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Full-Text Articles in Law

Introduction To Symposium: Achieving Justice In Arbitration, Thomas E. Carbonneau Jan 1991

Introduction To Symposium: Achieving Justice In Arbitration, Thomas E. Carbonneau

Journal Articles

This symposium attests to the depth of scholarship that now surrounds the law of arbitration and to arbitration's widening adjudicatory mission in matters international and domestic. Authored by senior and emerging scholars who share a commitment to professional excellence, the various contributions not only assure continuity in arbitral scholarship, but also underscore the growing sophistication of arbitral practice and illustrate the complexity of the relationship between arbitration and the legal process. This symposium represents an inquiry into the convergence and divergence of legal and arbitral adjudicatory values and what impact these similarities and differences might have upon the functioning ...


The Admissibility Of Dna Evidence, David H. Kaye Jan 1991

The Admissibility Of Dna Evidence, David H. Kaye

Journal Articles

In contrast to the widespread acceptance of red blood cell grouping, blood serum protein and enzyme analysis, and HLA typing, the evidentiary status of forensic applications of recombinant-DNA technology is in flux. A proper evidentiary analysis must attend to the fact that there is no single method of DNA typing. As with the more established genetic tests, the probative value of the laboratory findings depends both on the procedure employed and the genetic characteristics that are discerned. This paper describes some of these procedures and the theory that lies behind them, and then considers the developing case law. Given the ...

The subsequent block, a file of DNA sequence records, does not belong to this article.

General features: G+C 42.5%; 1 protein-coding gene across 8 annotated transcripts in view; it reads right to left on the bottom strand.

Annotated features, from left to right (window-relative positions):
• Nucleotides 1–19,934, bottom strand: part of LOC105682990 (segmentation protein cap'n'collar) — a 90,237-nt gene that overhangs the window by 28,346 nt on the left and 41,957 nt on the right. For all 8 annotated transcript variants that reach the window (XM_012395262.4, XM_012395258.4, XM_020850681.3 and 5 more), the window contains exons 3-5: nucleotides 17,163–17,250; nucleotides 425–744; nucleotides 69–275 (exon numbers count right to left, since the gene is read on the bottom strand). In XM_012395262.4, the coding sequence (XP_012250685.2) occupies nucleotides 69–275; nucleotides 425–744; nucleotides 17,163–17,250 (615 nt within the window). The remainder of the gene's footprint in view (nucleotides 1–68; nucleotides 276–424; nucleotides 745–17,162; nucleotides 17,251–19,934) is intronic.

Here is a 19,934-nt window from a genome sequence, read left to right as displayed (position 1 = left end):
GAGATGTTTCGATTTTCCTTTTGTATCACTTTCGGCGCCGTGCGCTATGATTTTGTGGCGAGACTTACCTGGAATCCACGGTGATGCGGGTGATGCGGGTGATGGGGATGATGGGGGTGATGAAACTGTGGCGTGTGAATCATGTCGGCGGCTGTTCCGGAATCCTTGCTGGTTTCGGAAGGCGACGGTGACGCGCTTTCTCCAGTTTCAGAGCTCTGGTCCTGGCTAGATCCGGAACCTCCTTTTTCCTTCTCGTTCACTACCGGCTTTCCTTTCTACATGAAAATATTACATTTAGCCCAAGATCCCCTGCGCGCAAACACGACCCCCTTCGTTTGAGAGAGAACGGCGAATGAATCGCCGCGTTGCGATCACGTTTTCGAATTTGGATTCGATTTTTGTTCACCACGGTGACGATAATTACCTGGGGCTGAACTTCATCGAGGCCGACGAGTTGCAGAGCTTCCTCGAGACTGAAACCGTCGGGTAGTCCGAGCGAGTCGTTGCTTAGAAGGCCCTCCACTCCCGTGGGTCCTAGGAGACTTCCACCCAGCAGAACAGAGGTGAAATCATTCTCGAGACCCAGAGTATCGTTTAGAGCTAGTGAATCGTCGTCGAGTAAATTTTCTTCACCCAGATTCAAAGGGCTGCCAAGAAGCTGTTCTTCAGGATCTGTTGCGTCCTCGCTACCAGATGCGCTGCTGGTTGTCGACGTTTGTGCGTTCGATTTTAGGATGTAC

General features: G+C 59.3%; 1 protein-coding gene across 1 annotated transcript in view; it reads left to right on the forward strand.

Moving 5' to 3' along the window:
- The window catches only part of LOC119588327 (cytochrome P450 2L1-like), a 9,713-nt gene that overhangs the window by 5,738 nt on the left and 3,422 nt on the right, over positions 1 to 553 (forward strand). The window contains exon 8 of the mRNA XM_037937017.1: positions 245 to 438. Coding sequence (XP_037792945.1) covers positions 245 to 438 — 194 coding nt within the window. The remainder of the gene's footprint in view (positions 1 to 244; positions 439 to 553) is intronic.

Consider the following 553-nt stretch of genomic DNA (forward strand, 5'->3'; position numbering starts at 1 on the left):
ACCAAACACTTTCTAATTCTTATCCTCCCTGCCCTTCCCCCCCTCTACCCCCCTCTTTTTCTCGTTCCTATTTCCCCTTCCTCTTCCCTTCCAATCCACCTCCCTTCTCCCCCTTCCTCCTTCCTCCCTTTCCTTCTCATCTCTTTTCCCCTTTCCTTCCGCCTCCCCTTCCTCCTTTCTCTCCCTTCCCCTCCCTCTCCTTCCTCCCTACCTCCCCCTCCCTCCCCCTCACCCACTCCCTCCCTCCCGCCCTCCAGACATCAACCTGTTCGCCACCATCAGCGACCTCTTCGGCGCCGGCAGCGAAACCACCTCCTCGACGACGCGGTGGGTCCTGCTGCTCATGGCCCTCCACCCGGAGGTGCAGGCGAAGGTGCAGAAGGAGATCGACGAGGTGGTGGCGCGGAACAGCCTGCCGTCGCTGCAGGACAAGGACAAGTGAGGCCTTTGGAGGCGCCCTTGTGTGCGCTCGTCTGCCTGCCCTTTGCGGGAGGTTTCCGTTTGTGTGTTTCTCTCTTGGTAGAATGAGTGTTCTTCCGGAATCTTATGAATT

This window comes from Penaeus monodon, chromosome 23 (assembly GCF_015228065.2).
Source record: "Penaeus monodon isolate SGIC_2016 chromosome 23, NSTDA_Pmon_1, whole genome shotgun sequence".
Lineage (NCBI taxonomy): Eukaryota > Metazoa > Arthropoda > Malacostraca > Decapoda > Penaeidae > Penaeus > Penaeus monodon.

Credal Probability, David H. Kaye Jan 1991

Credal Probability, David H. Kaye

Journal Articles

This article responds to Paul Bergman and Al Moore's doubt that ideal triers of facts would be Bayesians. They argue that Bayes' rule, and probability theory in general, fails as a theoretical factfinding model. While probability has long been an accepted measure of belief in empirical propositions and the validity of inductive arguments, this articles addresses Bergman and Moore's doubts directly. It shows how their examples demonstrating the "frequentist" character of Bayesian methodology or the fallacies in Bayesian analysis are easily handled without a frequentist interpretation of probability. Then it shows that an ideal juror's partial beliefs ...


Evidence Engendered, Kit Kinports Jan 1991

Evidence Engendered, Kit Kinports

Journal Articles

Part I of this article briefly describes feminist legal theory and its evolution. Part II then discusses the extent to which evidence as a whole is a gendered topic that reflects predominantly male traits and ideals, and Part III analyzes various specific evidentiary doctrines from a feminist perspective. Finally, Part IV examines way of incorporating feminist theories in teaching an evidence course.


Habeas Corpus, Qualified Immunity, And Crystal Balls: Predicting The Course Of Constitutional Law, Kit Kinports Jan 1991

Habeas Corpus, Qualified Immunity, And Crystal Balls: Predicting The Course Of Constitutional Law, Kit Kinports

Journal Articles

After describing the basic legal and policy issues surrounding the qualified immunity defense and the use of novelty to explain procedural defaults in habeas cases, Part I of this article advocates a standard for both types of cases that asks whether a person exercising reasonable diligence in the same circumstances would have been aware of the relevant constitutional principles. With this standard in mind, Part II examines the qualified immunity defense in detail, concluding that in many cases public officials are given immunity even though they unreasonably failed to recognize the constitutional implications of their conduct. Part III compares the ...